lets all love eachother


My brothers and I were all raised Protestant Christian in what I would say was a fairly liberal church in the Central Valley. Now my younger brother is an Evangelical Christian and very devout to the Bible. My older brother married a woman who had converted to Judaism as an adult and he converted later. My husband and I joined a Lutheran church when we wanted to find a church home to raise our children in. I support all forms of worship and the decision not to worship and acceptance of all lifestyles.

So, when my family gets together, here is what we do: My Jewish nephew says a blessing in Hebrew, then his Christian cousin says a prayer. The cousins have had some discussions about differences in beliefs, but respect each other's religions. The Evangelical family does think in the long run that their way is the best way to worship, but they leave it to prayer instead of pushing it at gatherings. We just get along with mutual respect and courtesy. We all went to my nephew's Bar Mitzvah 4 years ago and my younger brother and I read a prayer during the service. They all sent gifts when my older daughter was Confirmed last year. Embrace your differences and have fun! JMK


Grace? Really? I grew up in a very Catholic family on the East Coast and we only said grace before Thanksgiving and Christmas Eve/Day meals. As an adult, I am no longer that religious and my husband not at all. Yet I love the concept of saying grace. Hippie friends from Vermont introduced me to a grace where everyone gives a personal thanks, then ''Peace in the valley'' (where he grew up). Since then, whenever I host a dinner party, I make it a point to have a pause, a moment of reflection, to be thankful. Some people make it religious and say Amen, others are funny, others are touching. I often end mine with ''Peace in Oakland'' for obvious reasons.

I can see telling your kids it's OK to sit and say nothing, but to ask your *host* family to go in another room? In *their house*? No way. Maybe you can suggest to your family that everyone who feels the urge should have a chance to say a short thanks at the table. That way your various Christian family members can do it their way, and you or your children can say your own version. But asking them to take their traditions to another room in their own house? That's rude and intolerant. Good Luck


I'm so sympathetic with your plight! With us, my home family is non-religious (though spiritual), my husband's side of the family is mostly Christian, and my side is mostly Jewish--but we are seen as the weirdos ''without beliefs.'' We have strong beliefs, they just aren't religious ones!

After being railroaded into listening to people say grace in our home and roped into all kinds of tense conversations outside our home, we've decided that our rule is to wait quietly in other people's homes while they pray but we will not pretend to pray as well--we'll take a hand on either side if hand-holding is their norm, but we won't close eyes and bow heads in imitation or pretense. This annoys some people, but doesn't make us feel false, just patient and kind.

In our own home, if asked, we say, ''We're happy to have a moment of silent reflection at the table before dinner, but we do not pray out loud here. Thank you for respecting our wishes.'' So far, no one's insisted on a prayer out loud, though some people do murmur in the silence. Again, we sit with our hands to ourselves and don't bow our own heads, but those who wish to do.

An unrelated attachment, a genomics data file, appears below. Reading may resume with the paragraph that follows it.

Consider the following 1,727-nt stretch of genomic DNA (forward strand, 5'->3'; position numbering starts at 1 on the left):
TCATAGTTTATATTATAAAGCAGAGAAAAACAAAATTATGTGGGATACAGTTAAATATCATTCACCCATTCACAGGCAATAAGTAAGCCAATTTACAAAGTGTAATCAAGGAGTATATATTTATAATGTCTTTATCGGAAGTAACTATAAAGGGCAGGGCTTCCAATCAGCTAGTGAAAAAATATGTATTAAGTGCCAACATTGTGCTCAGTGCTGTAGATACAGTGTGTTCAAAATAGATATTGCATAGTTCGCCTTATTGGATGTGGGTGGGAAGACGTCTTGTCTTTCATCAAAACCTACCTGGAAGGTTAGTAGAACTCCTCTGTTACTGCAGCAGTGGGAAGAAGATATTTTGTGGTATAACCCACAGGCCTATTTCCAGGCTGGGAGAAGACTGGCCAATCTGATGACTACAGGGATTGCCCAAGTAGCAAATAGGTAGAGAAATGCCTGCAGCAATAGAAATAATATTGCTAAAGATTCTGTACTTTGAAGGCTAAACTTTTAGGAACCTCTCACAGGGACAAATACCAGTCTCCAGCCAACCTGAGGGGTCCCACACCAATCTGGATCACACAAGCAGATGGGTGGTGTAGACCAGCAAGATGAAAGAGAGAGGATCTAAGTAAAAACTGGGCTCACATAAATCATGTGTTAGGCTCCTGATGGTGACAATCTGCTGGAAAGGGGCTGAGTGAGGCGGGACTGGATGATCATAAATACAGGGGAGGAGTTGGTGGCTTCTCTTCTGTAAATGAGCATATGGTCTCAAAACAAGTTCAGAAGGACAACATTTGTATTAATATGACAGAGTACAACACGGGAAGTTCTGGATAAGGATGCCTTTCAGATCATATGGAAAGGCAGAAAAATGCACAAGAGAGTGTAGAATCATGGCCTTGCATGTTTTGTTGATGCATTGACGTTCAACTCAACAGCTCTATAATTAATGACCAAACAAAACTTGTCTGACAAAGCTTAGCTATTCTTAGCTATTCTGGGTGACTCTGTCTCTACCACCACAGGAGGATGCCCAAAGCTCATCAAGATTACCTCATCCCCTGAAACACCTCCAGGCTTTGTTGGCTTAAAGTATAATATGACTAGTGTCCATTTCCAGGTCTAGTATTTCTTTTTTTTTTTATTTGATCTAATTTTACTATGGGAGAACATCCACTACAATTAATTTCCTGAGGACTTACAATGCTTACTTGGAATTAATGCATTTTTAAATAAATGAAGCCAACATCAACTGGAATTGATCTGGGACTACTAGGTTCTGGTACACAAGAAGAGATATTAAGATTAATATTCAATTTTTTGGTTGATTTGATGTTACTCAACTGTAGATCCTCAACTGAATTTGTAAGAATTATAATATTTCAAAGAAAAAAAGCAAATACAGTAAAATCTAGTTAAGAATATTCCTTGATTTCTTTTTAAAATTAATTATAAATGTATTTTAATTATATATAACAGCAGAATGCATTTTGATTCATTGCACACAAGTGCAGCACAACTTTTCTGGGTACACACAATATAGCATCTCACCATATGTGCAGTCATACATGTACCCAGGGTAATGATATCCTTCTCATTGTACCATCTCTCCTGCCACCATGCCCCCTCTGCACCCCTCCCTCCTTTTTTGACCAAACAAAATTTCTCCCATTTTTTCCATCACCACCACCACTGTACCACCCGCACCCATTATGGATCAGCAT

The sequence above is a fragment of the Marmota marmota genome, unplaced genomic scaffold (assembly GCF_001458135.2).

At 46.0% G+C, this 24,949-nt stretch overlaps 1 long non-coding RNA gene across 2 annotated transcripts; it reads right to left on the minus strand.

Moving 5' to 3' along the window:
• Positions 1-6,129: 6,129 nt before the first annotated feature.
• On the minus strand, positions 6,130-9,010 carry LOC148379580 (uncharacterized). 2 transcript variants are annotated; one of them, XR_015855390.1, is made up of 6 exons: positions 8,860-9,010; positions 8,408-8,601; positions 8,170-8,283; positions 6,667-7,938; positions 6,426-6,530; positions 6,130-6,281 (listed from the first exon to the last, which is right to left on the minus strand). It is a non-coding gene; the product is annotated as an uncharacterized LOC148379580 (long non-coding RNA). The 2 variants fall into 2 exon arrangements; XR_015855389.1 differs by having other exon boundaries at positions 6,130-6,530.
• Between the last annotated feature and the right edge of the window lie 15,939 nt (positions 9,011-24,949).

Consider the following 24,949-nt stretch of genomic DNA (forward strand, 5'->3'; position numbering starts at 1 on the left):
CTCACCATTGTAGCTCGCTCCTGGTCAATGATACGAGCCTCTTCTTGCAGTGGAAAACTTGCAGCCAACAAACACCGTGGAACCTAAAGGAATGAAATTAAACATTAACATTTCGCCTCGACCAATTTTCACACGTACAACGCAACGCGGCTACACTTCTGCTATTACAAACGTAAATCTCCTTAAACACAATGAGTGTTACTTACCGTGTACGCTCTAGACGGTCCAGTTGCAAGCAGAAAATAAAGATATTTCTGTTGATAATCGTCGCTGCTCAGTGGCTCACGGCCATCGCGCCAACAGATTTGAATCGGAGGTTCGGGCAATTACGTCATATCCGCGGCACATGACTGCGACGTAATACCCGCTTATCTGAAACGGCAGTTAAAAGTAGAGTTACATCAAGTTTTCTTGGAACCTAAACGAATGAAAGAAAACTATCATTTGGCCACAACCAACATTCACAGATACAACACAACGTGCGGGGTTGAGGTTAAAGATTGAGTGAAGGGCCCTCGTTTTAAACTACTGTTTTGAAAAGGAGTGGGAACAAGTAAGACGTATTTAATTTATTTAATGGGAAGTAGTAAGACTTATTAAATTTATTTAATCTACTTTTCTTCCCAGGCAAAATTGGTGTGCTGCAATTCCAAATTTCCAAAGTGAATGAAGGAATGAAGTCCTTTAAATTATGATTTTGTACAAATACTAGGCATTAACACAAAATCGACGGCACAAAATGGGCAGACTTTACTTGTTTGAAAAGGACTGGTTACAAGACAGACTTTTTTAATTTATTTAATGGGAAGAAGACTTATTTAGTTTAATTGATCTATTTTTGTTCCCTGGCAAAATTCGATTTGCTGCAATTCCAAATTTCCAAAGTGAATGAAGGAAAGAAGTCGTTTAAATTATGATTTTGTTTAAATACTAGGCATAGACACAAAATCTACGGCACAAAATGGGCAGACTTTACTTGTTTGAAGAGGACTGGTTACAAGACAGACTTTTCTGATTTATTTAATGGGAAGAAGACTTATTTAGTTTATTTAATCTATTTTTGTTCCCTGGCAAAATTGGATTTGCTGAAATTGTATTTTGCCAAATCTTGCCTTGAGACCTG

We are clear with the kids that we are modeling tolerance. No one is forced to give anything up in our home, but we won't allow others to force us into pretense either. After a couple of visits, most family have adjusted to our ''weirdness'' and my kids are able to talk calmly about our beliefs. My husband still gets himself into the occasional heated argument, but that's old news to his family anyway.

So I guess if I had any advice, it would be to examine your beliefs, see where tolerance fits in, and determine with your kids together how to find that balance between being true to your beliefs and modeling tolerance for others, whether they are able to appreciate it from you or not. The only people you ultimately need to answer to are yourselves. A Tolerant Nonbeliever


We have this same issue in our families. My family (mother and grown sister) are long-time Mormon converts. My husband's family is very Catholic.

To answer your specific questions about family dinners, here is what we do. Obviously, if we are at someone else's home, we do not impose any of our beliefs on them--if they want to pray, say grace, etc., they do so. However, we have taught our kids the golden rule of ''Be quiet and respectful.'' We don't bow our heads, fold our arms, mumble-mumble along with everyone else. We all just sit quietly and respectfully until everyone is done. Occasionally a smile or a wink will pass between us if it drags on.

At our home, we do not pray or say grace at our dinners. What works best for us is to have something to do instead to set an example. My daughters love to toast, so my husband or I will always offer a raised glass to the whole family and say something meaningful like we are glad to be with family, wish everyone a great new year, etc. Then we start eating and everyone generally takes the cue and follows (although once in while my father-in-law will charge in with a ''In the name of the...'' and all the Catholics join the drone.) I suppose if any of them ever asked us point blank could they say grace, I'd hopefully muster the temerity to simply ask that they respect the beliefs of the family home they are in.

Which brings me to the bigger picture which I'm sure you find yourself dealing with in your greater family--the fact that non-believers aren't necessarily nothing-believers just because we don't have an established doctrine and companion manual to go with our beliefs.